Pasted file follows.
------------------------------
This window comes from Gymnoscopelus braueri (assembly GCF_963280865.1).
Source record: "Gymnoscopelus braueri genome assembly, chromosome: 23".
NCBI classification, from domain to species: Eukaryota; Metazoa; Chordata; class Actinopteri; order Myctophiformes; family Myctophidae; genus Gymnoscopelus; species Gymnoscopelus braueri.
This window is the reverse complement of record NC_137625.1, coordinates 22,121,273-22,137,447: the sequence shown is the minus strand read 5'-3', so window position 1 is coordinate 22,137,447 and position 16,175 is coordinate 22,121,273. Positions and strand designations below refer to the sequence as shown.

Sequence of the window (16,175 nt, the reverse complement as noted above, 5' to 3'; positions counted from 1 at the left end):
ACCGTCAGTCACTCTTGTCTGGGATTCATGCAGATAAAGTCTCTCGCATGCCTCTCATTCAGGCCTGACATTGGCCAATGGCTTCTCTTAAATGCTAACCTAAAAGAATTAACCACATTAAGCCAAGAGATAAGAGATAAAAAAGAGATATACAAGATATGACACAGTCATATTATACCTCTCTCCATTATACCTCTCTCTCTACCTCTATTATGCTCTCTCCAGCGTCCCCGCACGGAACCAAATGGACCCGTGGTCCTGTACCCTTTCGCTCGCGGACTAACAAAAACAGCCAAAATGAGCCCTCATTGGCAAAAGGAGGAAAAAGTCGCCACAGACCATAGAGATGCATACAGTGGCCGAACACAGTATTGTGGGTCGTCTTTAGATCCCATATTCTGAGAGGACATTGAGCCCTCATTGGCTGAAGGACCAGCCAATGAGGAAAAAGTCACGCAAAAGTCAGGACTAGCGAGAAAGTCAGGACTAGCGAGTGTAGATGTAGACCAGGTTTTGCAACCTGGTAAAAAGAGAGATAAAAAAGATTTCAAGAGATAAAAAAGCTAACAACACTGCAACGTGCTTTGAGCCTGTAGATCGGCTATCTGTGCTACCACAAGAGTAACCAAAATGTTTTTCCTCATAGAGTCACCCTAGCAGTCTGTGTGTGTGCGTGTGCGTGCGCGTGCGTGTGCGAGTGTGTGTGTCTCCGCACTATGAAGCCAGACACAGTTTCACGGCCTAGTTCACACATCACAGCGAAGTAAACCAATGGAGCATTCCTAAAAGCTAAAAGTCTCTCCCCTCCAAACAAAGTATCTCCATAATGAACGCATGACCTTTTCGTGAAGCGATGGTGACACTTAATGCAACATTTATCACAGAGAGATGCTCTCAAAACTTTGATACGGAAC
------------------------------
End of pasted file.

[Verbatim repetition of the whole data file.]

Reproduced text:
This window comes from Gymnoscopelus braueri (assembly GCF_963280865.1).
Source record: "Gymnoscopelus braueri genome assembly, chromosome: 23".
NCBI classification, from domain to species: Eukaryota; Metazoa; Chordata; class Actinopteri; order Myctophiformes; family Myctophidae; genus Gymnoscopelus; species Gymnoscopelus braueri.
This window is the reverse complement of record NC_137625.1, coordinates 22,121,273-22,137,447: the sequence shown is the minus strand read 5'-3', so window position 1 is coordinate 22,137,447 and position 16,175 is coordinate 22,121,273. Positions and strand designations below refer to the sequence as shown.

Sequence of the window (16,175 nt, the reverse complement as noted above, 5' to 3'; positions counted from 1 at the left end):
ACCGTCAGTCACTCTTGTCTGGGATTCATGCAGATAAAGTCTCTCGCATGCCTCTCATTCAGGCCTGACATTGGCCAATGGCTTCTCTTAAATGCTAACCTAAAAGAATTAACCACATTAAGCCAAGAGATAAGAGATAAAAAAGAGATATACAAGATATGACACAGTCATATTATACCTCTCTCCATTATACCTCTCTCTCTACCTCTATTATGCTCTCTCCAGCGTCCCCGCACGGAACCAAATGGACCCGTGGTCCTGTACCCTTTCGCTCGCGGACTAACAAAAACAGCCAAAATGAGCCCTCATTGGCAAAAGGAGGAAAAAGTCGCCACAGACCATAGAGATGCATACAGTGGCCGAACACAGTATTGTGGGTCGTCTTTAGATCCCATATTCTGAGAGGACATTGAGCCCTCATTGGCTGAAGGACCAGCCAATGAGGAAAAAGTCACGCAAAAGTCAGGACTAGCGAGAAAGTCAGGACTAGCGAGTGTAGATGTAGACCAGGTTTTGCAACCTGGTAAAAAGAGAGATAAAAAAGATTTCAAGAGATAAAAAAGCTAACAACACTGCAACGTGCTTTGAGCCTGTAGATCGGCTATCTGTGCTACCACAAGAGTAACCAAAATGTTTTTCCTCATAGAGTCACCCTAGCAGTCTGTGTGTGTGCGTGTGCGTGCGCGTGCGTGTGCGAGTGTGTGTGTCTCCGCACTATGAAGCCAGACACAGTTTCACGGCCTAGTTCACACATCACAGCGAAGTAAACCAATGGAGCATTCCTAAAAGCTAAAAGTCTCTCCCCTCCAAACAAAGTATCTCCATAATGAACGCATGACCTTTTCGTGAAGCGATGGTGACACTTAATGCAACATTTATCACAGAGAGATGCTCTCAAAACTTTGATACGGAAC